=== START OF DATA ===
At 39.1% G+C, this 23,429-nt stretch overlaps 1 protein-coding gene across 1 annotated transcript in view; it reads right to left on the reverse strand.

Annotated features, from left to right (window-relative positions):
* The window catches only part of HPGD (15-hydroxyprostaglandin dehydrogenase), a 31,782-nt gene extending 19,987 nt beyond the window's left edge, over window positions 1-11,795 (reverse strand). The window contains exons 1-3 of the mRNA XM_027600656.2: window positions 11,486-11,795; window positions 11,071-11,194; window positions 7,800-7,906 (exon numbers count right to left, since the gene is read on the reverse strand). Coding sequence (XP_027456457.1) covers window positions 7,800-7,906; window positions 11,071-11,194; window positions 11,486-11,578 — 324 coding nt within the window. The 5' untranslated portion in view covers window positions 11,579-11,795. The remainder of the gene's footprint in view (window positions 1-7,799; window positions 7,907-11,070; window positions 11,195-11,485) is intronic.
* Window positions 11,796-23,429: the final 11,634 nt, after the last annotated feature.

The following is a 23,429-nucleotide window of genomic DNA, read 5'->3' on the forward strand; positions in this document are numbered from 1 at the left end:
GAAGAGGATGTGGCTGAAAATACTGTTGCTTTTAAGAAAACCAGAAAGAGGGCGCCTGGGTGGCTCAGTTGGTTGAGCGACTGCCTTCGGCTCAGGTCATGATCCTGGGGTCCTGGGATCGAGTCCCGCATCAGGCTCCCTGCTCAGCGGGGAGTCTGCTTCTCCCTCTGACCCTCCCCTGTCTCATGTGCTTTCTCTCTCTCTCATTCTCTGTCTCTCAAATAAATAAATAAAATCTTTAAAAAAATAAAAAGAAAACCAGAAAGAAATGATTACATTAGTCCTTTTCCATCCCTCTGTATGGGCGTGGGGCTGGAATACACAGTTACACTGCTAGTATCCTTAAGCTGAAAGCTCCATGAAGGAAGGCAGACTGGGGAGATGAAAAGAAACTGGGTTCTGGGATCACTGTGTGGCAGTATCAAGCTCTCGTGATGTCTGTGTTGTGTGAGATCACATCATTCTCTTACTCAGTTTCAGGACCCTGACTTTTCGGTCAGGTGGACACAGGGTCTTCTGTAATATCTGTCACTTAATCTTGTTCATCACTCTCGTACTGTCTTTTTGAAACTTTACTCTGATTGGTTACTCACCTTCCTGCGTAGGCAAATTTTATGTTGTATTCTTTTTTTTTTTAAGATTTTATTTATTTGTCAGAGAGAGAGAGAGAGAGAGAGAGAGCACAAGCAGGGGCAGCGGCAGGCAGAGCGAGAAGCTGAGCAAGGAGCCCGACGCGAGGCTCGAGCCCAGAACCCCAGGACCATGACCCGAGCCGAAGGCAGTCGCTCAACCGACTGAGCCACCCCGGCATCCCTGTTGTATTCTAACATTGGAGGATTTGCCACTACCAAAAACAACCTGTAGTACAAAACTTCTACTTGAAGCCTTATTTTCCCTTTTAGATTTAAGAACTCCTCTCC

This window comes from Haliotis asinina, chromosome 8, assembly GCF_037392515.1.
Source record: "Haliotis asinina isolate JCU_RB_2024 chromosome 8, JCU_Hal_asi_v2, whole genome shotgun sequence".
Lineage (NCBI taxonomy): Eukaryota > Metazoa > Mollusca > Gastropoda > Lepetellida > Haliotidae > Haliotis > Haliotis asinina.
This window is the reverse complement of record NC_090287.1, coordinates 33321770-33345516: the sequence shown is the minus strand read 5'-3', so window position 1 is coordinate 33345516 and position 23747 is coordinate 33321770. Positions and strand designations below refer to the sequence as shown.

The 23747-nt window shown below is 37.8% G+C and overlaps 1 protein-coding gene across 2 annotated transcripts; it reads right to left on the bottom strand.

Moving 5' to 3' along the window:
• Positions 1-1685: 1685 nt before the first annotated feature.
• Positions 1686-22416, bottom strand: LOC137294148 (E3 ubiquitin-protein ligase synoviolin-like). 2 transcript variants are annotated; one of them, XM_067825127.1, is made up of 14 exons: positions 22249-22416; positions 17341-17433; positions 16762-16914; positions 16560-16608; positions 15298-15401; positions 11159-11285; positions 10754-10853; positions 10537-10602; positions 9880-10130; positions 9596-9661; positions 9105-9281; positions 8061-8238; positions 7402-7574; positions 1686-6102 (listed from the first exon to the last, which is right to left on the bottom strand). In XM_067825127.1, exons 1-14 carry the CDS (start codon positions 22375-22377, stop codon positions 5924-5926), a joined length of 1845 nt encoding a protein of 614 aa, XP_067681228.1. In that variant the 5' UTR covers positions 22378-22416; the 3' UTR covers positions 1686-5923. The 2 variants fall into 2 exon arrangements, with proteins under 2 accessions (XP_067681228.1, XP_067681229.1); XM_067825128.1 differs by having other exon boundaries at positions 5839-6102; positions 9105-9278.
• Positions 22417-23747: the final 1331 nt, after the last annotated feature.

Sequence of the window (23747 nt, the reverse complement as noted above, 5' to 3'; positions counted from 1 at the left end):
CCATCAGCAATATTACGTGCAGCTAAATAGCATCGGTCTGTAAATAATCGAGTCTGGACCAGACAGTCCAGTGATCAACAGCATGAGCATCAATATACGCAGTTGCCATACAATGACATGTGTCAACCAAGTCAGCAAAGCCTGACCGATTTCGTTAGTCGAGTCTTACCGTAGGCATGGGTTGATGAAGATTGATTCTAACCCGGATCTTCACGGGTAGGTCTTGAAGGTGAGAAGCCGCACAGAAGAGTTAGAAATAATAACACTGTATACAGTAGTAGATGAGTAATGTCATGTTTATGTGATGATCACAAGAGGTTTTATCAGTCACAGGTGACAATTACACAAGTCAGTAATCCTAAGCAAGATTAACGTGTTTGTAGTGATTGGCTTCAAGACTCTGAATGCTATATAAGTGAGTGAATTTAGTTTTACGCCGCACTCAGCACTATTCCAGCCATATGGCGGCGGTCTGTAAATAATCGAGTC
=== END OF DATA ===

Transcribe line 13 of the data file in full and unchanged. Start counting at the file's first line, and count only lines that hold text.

• Positions 1-1685: 1685 nt before the first annotated feature.